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Relations between coffee drinking and the risk of pancreatic cancer have been examined in numerous epidemiological studies, with the overall conclusion that there is essentially no association.3 This is also in accordance with two Norwegian prospective studies.4-6
Porta and colleagues found K-ras mutations in 78 per cent of the cases of pancreatic cancer in their dataset.2 The mutation prevalence was directly related to coffee consumption.2 How can it be explained, then, that coffee consumption is not related to the risk of pancreatic cancer? Porta and colleagues,2 and Dr Vineis in the accompanying editorial,7 argue against a causal relation and suggest that substances in coffee may have an impact on the metabolic processes affecting carcinogens and on the DNA repair mechanisms. But, it may be argued, as Kuper and colleagues do: if the result of these processes, alone or in an interaction with, for example, smoking or dietary factors, is pancreatic cancer, then coffee is one of several causes of the cancer.1
The interpretation of results from molecular epidemiology is fraught with difficulties,8 however, and Porta and colleagues considered several theories to explain their findings.2 We would like to highlight two possible explanations for the apparent paradox. Firstly, coffee may have a different impact on the aetiology of distinct types of clinically similar pancreatic cancer. Secondly, the distribution of mutations found in the tumour at diagnosis may not be representative of the mutations that are causally related to the cancer.
Thus, if coffee drinking increases the risk of pancreatic cancer with K-ras mutations, but reduces the risk of cancer without these mutations (the “wild type”), no overall relation may appear between coffee and pancreatic cancer. To show this mathematically, consider a population with the proportion of coffee drinkers equal to c. Let the absolute risk of the cancer with K-ras mutations in persons who do not drink coffee be PK-ras. The corresponding absolute risk of the cancer with a wild type gene is Pwild. Let rK-ras be the relative risk for the cancer with the K-ras mutations for a coffee drinker compared with a person who does not drink coffee. The analogous relative risk for the wild type cancer is rwild. Then the two types of cancer will be represented by the following population fractions:
The odds ratio for a cancer with K-rasmutations, considering cancer cases only, is simply:
as previously shown in a more general context.9
The overall relative risk (RR) of pancreatic cancer with regard to coffee drinking in the whole population, disregarding type of cancer is:
From the data presented by Porta and colleagues, we can estimate PK-ras/Pwild as 10/8=1.25. If we assume that the odds ratio rK-ras/rwild among cases is 3.7 (in accordance with the data presented by Porta and colleagues),2 several combinations of rK-ras and rwild are compatible with an overall relative risk around 1.0 (table 1). If we imagine that coffee drinking is rather weakly positively associated with cancer with K-ras mutations (rK-ras =1.5) and more strongly inversely associated with cancer with the wild type (rwild =0.41), the overall relative risk can be practically 1.0. Thus, the results presented by Porta and colleagues2 are consistent with an overall lack of association between coffee drinking and the risk of pancreatic cancer.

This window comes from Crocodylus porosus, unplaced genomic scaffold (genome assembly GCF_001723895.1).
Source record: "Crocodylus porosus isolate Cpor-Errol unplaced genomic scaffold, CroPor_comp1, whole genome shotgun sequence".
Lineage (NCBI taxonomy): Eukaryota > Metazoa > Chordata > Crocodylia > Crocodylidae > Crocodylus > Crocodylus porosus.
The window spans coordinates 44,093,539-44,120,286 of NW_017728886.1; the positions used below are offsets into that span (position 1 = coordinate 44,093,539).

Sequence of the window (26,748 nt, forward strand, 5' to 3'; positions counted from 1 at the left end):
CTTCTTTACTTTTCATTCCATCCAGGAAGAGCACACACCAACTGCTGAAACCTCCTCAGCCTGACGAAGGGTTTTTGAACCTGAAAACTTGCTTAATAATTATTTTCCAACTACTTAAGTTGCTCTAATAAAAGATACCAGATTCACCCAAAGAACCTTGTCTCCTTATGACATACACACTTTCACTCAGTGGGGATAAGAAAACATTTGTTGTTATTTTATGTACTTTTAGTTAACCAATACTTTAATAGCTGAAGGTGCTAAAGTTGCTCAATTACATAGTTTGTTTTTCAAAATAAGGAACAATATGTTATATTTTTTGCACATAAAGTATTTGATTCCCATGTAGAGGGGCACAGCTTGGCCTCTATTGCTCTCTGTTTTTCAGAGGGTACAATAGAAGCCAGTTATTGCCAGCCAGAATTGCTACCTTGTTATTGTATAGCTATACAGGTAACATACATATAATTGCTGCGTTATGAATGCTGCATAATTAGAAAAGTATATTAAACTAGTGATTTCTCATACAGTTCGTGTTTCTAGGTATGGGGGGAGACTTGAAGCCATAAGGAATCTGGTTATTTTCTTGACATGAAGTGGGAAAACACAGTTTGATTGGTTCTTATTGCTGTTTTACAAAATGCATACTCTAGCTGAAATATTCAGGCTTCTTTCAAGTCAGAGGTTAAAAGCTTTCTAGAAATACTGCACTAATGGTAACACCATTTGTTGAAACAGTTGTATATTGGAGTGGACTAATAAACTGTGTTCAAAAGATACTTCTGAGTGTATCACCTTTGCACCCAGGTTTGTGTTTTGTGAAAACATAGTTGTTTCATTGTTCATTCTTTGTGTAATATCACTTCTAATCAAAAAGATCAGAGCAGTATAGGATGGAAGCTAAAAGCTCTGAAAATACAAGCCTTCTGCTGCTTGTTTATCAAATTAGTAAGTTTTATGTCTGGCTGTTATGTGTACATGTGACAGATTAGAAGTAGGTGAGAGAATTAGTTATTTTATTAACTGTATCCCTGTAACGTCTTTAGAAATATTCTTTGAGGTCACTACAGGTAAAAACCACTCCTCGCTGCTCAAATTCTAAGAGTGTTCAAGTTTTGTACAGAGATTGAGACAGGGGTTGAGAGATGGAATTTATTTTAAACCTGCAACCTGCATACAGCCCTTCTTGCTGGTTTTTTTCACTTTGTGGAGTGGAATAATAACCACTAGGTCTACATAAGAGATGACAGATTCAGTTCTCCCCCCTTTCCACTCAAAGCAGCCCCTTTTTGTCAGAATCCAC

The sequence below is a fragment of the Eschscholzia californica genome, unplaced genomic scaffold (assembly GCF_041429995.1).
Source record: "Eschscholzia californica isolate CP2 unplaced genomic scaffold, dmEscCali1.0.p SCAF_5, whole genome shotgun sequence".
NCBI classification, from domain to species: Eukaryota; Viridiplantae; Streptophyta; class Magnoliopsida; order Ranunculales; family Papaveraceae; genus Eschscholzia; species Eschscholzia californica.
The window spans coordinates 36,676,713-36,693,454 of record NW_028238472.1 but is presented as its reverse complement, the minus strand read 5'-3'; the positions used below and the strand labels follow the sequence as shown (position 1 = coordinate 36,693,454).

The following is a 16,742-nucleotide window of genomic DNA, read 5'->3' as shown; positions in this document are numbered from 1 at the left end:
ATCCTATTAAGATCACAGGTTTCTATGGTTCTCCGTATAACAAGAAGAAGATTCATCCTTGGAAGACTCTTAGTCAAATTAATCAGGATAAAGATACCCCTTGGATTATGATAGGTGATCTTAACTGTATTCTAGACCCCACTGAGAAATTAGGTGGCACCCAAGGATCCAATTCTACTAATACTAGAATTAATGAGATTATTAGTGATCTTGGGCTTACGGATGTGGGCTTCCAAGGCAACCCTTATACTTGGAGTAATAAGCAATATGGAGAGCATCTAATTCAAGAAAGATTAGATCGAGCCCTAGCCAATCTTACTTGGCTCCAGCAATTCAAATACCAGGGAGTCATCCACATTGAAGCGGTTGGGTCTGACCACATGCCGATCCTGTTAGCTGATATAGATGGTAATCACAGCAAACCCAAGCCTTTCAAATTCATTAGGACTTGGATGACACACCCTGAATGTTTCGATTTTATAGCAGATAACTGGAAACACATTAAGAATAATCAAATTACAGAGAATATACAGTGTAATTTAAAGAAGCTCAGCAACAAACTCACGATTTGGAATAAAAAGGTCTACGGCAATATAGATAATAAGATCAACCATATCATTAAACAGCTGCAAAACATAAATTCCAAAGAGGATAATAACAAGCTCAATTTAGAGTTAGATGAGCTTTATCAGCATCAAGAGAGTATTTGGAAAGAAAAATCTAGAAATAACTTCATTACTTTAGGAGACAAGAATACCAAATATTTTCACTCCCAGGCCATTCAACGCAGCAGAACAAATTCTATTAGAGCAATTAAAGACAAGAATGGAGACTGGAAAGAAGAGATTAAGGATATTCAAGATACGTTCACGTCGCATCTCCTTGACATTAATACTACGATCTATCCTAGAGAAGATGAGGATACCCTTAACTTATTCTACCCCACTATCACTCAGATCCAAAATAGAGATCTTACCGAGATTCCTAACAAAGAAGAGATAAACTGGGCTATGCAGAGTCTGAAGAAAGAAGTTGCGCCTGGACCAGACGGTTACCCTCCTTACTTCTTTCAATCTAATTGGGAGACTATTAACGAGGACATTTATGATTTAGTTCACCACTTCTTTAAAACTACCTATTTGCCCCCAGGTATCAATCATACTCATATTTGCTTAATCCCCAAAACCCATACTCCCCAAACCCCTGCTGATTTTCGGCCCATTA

On the other hand, if K-ras mutations constitute an important step in the early stage carcinogenesis,3 examining the tumour at the clinical stage may be too late for evaluating the role of mutations in the aetiology. Many changes, not related to the aetiology, may already have taken place in the tumour cell.8 Coffee may even facilitate the persistence of the K-rasmutations at a later stage, without influencing the risk of initiation or the complete cancer development.
It is therefore of interest to examine the prevalence of K-ras mutations in normal pancreatic tissue according to coffee consumption. Berger and colleagues recently did an analysis of this kind for cigarette smoking, and found K-ras mutations in non-neoplastic pancreas only in heavy cigarette smokers.10 This is apparently inconsistent with the Spanish cancer data indicating a lower prevalence of K-ras mutations in cigarette smokers.2 As cigarette smoking is an established risk factor for pancreatic cancer,3 Berger and colleagues were of the opinion that their results reflected a causal link.
K-ras mutations are also found in several non-malignant pancreatic conditions and may thus be a general indicator of a pathological process in the pancreas.10 If no association is found between coffee consumption and K-ras mutations among people affected with other diseases, the hypothesis that there is a complex causal relation with pancreatic cancer becomes more plausible. Thus, studies of relations between coffee consumption and mutation prevalence are called for in, for example, chronic pancreatitis.
In the years to come, we shall see many studies in molecular epidemiology following the general approach of Porta and colleagues. At present, it may not be easy to generate data that can throw sufficient light on the theories put forward. In our opinion, however, traditional epidemiological principles will still play an essential part in the interpretation of complex results from such studies.
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